“God, Pete, you know I don’t know what to say,” offered Jen apologetically. “I guess I’m supposed to say that eventually you sweep up most of the pieces?”

“Yes, you are,” said Pete. “Only grief doesn’t work like that. It’s like there’s a new glass dropping on the floor every single day. Maybe you’re supposed to say that eventually you go a day when a glass doesn’t drop. All I know is that I haven’t had one of those yet.”

“But you will.”

“But I might. That’s my best guess. Right now I think I’m getting a little better at spotting the shards even if I can’t stop the glass falling,” said Pete. “I guess I need to git gud.”

“You need to what?”

“Oh, sorry.” Pete laughed. Some of the tension on the line dissolved, eased. “It’s from Dark Souls. Video game I’ve been playing a lot instead of having to interact in the real world. It’s a really hard RPG where you die over and over again and when you get stuck and look up advice online people tell you that there’s no short cut to it, just that you have to git gud…”

“Get good?”

“Yeah. But spelled g i t and then g u d.”

“Why don’t they say ‘get good’, then?” asked Jen. “What’s with the ‘git gud’ thing? Doesn’t sound very nice either way.”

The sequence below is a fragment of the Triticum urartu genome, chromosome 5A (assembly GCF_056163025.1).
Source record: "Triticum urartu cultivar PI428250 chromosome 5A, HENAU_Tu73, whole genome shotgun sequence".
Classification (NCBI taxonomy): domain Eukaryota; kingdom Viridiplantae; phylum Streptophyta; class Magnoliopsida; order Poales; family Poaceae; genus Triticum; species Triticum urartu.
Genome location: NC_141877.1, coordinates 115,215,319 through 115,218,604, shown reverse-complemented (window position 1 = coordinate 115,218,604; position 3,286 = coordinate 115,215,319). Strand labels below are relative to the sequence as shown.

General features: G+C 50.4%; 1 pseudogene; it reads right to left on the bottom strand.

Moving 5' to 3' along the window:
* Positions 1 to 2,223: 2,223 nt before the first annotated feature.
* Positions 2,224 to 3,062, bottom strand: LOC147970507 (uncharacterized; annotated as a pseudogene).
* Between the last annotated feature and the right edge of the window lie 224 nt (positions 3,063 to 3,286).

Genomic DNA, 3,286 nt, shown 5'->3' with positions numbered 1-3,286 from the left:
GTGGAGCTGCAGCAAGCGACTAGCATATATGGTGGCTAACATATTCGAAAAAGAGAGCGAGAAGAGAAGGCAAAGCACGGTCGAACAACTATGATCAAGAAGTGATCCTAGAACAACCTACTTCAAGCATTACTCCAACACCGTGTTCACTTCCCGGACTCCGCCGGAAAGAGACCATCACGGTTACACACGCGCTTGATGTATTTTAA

“I don’t know where it came from,” said Pete. “Gamers with too much time on their hands. The funny thing is that it doesn’t sound very nice but there’s a weird kind of community in the game. If you get really stuck you can ask other people to come into your game and help you out – online obviously, you don’t literally invite them into your house or anything.”

“There you go. That’s a ready made metaphor or analogy if I ever heard one. You need to add a chapter to your book – maybe a post script – about ‘Bad Analogies for Help With Grief’.”

“People helping? I hadn’t really thought of it that way but I guess you’re right. There have been moments, stupid as it sounds, when some random character popping up in my game and getting me past some impossible boss fight has been the highlight of my day.”

“I like the sound of this game,” said Jen. “I thought all those online things were just people trying to shoot each other and shouting abuse about getting owned.”

“I feel bad for spoiling it for you and wrecking the metaphor but people can invade your game in Dark Souls and just randomly attack you too. It’s all a bit arbitrary and chaotic.”

“Like I said. It’s a ready made metaphor. Analogies aside, Pete, are you alright?”

There was the same pause he always left before answering and then the same exchange before the line went dead.

“This is just like Dark Souls, Jen. Repeating the same thing over and over again until you’re strong enough to move on. No. I’m not alright. Not today. I need to level up. But ask me again tomorrow. What about you ?”

“No. Me neither Pete. But ask me too.”



The needle and the damage done